“I have spent my lifetime taking photographs. The photograph fulfils my deep need to stop things from disappearing. It makes transience less painful and retains some of the special magic, which I have looked for and found. I have tried to create order out of chaos, to find stability in flux and beauty in the most unlikely places.” — Dorothy Bohm.
After moving to England at the age of 14, Dorothy Bohm joined her brother Igor, who was already studying in Manchester at the time and continued her own studies at Manchester College of Technology. At the train station, on her departure from Lithuania (where the family had previously emigrated to) her father gave her a Leica camera, saying ‘it might be useful’ in an intuitive, life-changing gesture. It was in Manchester where she would meet her future husband Louis Bohm, a Polish Jew, who would later work for a Biochemical company; a job that would become responsible for the family relocating and travelling around the world. After receiving her Diploma, Dorothy worked as an assistant photographer for four years, continuing her work in black and white, pushing her to finally open up her own studio in 1946: Studio Alexander. The small portraiture studio would financially support Louis throughout the starting years of their marriage.
Travels, 1950s – 1960s
Recognised as British citizens in 1950, Dorothy and Louis Bohm moved to London. Yet, throughout the decade, the family would live in various different countries, including France, New York, San Francisco, other locations in the US and Mexico, eventually returning to Hampstead in London. It was during this era that Dorothy began experimenting with Afga colour film, focusing on outdoor street photography, but continued predominantly working with black and white. Her previous experience with portraiture ignites a passion for capturing people: their locations, interactions and characteristics, which she begins to hone into creating her own warm and unique style. In the late 1950s Dorothy and Louis had two children together. After this, while her portfolio and experience as a photographer amassed, Dorothy was also contacted by the Red Cross with news of the family she left behind in Lithuania 20 years back: her parents and sibling had miraculously survived the brutal conditions of the concentration camps and would go on to join her in London.
Galleries & Exhibitions, 1970s
However, it wasn’t until 1969 that Dorothy Bohm had her first solo exhibition at the Institute of Contemporary Arts, titled People at Peace. Even in London throughout this time, photography exhibitions were few and far between, but the success of the exhibition was so pronounced it called for the creation of London’s own homage to the photographic world in 1971: The Photographers Gallery. Being the first gallery in the world dedicated solely to photography, both Dorothy and fellow female photographer Sue Davies were essential to its creation and continuation. Since opening, over the last four decades the gallery has moved, grown and exhibited some of the most iconic and influential works of the 20th and 21st Century. From the 1970s onwards, Dorothy Bohm became famous as her work was published for the first time in a book titled A World Observed with a foreword by well-known English artist Roland Penrose, and more of her work was displayed depicting her travels in South Africa.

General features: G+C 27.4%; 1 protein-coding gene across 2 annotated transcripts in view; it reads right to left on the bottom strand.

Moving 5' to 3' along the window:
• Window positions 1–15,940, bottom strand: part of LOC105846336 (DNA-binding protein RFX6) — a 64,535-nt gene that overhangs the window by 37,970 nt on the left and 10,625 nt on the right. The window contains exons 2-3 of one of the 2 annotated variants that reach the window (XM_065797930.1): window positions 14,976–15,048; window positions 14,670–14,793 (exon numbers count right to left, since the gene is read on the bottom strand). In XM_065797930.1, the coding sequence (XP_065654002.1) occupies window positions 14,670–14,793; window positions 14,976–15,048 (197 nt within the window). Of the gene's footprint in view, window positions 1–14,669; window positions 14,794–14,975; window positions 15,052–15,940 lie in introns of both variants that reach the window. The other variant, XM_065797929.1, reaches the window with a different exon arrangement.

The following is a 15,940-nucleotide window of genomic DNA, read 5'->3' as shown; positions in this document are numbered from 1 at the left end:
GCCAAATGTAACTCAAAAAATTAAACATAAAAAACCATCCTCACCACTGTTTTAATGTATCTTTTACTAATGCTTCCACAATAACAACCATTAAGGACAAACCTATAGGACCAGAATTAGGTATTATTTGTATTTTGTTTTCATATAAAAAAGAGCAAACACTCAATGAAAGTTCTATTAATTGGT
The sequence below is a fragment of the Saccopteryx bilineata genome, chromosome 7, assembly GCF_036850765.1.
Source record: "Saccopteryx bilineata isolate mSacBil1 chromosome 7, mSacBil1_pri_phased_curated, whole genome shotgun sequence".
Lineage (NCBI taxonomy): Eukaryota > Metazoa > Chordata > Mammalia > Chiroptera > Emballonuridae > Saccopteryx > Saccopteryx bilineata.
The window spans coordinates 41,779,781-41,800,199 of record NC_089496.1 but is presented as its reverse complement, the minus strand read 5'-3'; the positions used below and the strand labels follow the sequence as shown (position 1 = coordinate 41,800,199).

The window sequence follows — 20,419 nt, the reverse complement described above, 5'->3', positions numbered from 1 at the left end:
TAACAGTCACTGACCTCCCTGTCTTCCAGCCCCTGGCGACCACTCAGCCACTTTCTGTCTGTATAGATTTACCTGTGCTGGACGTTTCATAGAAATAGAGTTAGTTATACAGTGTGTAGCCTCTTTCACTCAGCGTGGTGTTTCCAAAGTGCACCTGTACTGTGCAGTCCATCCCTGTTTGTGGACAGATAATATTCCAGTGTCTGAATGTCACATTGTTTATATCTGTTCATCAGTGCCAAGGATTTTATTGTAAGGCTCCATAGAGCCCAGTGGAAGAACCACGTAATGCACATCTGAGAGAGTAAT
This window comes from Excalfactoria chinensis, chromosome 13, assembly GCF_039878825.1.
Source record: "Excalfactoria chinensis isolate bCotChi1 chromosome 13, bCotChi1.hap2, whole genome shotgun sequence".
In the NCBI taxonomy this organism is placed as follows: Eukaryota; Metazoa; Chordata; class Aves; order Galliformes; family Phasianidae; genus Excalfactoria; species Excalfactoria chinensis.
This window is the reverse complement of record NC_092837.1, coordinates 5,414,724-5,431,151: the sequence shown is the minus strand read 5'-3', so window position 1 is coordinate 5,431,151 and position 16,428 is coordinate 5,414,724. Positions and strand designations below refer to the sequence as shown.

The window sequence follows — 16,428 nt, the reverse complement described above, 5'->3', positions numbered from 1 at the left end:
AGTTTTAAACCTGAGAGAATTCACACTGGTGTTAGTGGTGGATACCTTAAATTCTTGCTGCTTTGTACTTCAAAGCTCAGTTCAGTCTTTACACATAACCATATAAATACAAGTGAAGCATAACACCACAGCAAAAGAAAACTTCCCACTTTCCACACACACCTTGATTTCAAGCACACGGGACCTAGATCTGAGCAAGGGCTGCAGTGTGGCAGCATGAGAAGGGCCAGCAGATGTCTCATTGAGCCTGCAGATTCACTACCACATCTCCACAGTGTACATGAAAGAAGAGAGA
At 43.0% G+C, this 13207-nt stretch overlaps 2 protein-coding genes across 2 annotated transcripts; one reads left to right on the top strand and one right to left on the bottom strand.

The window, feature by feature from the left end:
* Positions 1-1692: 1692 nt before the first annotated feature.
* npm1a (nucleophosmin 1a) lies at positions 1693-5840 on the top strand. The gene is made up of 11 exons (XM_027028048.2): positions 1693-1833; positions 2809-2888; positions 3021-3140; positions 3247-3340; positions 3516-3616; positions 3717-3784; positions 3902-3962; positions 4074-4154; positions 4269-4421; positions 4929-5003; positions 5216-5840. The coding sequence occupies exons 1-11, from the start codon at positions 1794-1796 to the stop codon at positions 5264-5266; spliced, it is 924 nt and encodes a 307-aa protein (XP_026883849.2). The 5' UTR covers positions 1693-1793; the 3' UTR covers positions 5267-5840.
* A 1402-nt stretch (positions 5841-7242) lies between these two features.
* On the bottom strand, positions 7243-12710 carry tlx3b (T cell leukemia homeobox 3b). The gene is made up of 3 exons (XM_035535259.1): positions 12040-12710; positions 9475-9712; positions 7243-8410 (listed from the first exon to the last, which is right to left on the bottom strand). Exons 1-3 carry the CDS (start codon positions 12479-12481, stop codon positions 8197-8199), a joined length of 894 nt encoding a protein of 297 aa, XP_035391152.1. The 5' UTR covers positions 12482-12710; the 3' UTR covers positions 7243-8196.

London, 1980s – Present
Now, mostly settled in England and after working as director for the Photographer’s Gallery for 15 years, a BBC2 documentary was created on Dorothy’s life and work — sealing her reputation as an internationally recognised pioneering photographer. During the 1980s Bohm was confidently working with Colour and SX70 Polaroid film, adding a contemporary, vivid and youthful element to her photography. She sporadically visited and photographed in Hong Kong, Taiwan and Japan and later Egypt and Venice – cementing the reputation of colour film in her exhibition Dorothy Bohm: Colour Photography 1984-94, at The Photographer’s Gallery.
Shortly after the death of her beloved husband Louis in 1994, her work was exhibited at the Museum of London, capturing another side of London life in the 1960s which resonated with the public. This collection titled Sixties London captured the social and cultural changes of the capital after the war, depicting working class workers sipping beers alongside young Arab boys wearing white kanduras. Yet the Bohm’s portrayal of London at the time is a far cry from what is remembered as the ‘swinging sixties’; instead she focused on people’s routines and their day-to-day lives, as well as their habits and hangouts.
Boredom and joy are depicted in equal measures, with lazy sleeping ladies resting on doorsteps and boisterous children playing outside. However, her depictions are not limited by class; some of the most resonant photographs of this series are of London’s young and rich, congregating around wealthy Kings Road, or Kensington, giving an all-rounded and impartial perspective of city life. It is evident throughout her portfolio that Dorothy Bohm did not go out of her way to capture images of sadness or conflict, but instead opted for a more warming and celebratory realism.
Since then, Dorothy’s photography has been exhibited in Israel, Berlin, Hungary and her home-town of London, where she continues to live in Hampstead: still as a working photographer.
There is currently a retrospective exhibition of Sixties London on display at the Jewish Museum in Camden Town until 29 August 2016.